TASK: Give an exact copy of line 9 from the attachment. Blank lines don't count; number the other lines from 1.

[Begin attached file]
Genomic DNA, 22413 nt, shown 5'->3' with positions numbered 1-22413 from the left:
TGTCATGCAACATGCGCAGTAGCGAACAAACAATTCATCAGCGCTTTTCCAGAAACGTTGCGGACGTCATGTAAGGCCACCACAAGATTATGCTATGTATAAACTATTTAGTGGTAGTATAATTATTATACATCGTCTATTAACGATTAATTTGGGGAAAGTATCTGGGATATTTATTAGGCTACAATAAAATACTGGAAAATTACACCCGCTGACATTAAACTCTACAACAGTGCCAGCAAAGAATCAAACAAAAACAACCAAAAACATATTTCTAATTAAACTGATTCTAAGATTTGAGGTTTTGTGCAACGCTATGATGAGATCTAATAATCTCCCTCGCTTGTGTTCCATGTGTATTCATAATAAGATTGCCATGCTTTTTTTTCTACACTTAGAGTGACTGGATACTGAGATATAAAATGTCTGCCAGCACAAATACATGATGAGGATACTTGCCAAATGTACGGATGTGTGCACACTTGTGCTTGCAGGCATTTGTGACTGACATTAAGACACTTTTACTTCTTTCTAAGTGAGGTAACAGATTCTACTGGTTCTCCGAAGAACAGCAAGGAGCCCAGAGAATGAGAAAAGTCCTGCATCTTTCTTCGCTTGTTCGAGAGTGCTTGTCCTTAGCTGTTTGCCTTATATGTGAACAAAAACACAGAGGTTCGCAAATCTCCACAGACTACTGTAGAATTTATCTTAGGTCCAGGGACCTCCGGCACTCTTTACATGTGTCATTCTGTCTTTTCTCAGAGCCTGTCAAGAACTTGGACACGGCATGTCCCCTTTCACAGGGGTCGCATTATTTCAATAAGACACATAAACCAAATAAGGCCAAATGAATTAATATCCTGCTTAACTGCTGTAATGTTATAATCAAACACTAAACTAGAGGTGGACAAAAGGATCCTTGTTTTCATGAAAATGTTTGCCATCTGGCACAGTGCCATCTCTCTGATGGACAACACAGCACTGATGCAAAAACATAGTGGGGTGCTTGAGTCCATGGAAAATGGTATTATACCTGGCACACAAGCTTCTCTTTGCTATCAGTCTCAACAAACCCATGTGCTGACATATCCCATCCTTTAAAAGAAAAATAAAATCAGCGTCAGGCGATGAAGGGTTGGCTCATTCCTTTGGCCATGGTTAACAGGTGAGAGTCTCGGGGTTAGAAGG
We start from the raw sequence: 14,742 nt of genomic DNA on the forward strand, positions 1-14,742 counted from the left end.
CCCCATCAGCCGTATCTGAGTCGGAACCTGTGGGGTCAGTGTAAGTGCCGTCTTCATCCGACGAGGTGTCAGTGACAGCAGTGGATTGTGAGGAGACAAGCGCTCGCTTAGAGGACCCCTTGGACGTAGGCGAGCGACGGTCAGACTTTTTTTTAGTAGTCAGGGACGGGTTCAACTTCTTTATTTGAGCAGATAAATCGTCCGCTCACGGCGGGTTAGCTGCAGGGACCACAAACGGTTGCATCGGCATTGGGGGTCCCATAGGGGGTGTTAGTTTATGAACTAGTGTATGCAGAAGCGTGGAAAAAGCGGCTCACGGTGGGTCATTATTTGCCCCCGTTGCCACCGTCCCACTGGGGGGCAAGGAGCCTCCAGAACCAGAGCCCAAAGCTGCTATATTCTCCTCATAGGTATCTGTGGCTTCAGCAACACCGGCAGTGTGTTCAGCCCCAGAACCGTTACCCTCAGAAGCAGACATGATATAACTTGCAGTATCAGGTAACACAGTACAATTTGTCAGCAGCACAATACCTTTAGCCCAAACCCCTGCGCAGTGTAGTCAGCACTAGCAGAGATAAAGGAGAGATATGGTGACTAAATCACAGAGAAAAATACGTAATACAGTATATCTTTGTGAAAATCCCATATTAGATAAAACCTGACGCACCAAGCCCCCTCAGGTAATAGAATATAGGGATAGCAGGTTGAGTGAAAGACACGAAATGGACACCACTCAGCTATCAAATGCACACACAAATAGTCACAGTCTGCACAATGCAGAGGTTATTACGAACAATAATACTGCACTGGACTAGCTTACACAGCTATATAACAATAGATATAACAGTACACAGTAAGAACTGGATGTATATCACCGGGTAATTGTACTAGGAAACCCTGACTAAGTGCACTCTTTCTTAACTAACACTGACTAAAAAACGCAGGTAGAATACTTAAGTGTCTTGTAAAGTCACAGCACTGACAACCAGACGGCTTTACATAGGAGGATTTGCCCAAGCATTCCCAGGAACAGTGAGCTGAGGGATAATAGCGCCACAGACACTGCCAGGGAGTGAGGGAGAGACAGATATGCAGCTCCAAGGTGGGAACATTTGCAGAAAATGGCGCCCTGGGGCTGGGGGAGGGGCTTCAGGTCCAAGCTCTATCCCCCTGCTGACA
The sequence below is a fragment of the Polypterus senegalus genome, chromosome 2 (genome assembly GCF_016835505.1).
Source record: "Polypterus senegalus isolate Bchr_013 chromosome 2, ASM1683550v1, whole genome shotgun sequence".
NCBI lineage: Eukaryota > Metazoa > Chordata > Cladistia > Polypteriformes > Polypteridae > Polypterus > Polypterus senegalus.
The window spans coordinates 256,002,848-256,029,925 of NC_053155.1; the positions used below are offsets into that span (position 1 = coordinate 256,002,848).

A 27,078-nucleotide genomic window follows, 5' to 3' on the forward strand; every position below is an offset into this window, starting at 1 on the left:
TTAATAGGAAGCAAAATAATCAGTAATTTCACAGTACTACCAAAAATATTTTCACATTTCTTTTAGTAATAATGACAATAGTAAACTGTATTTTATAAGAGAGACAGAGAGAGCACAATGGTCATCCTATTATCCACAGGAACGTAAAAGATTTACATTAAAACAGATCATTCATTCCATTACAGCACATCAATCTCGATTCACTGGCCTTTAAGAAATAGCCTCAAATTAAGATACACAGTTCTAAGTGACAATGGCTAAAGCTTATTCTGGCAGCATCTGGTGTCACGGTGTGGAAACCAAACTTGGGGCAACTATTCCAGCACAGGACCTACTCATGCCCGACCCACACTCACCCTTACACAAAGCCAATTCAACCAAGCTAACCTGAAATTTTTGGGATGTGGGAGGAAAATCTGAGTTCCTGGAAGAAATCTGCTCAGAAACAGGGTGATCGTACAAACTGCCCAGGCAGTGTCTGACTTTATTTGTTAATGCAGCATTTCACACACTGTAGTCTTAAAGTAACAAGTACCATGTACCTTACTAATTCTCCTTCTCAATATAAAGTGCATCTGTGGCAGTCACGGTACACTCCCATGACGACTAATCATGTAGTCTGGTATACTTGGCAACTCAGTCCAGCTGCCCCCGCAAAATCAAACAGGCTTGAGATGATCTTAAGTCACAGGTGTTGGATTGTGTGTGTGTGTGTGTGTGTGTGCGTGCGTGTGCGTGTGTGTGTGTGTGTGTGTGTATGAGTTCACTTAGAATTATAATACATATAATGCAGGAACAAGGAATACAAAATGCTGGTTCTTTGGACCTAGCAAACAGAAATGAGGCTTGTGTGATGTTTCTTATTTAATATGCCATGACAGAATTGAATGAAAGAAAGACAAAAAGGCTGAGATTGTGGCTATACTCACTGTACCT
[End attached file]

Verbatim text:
A 27,078-nucleotide genomic window follows, 5' to 3' on the forward strand; every position below is an offset into this window, starting at 1 on the left: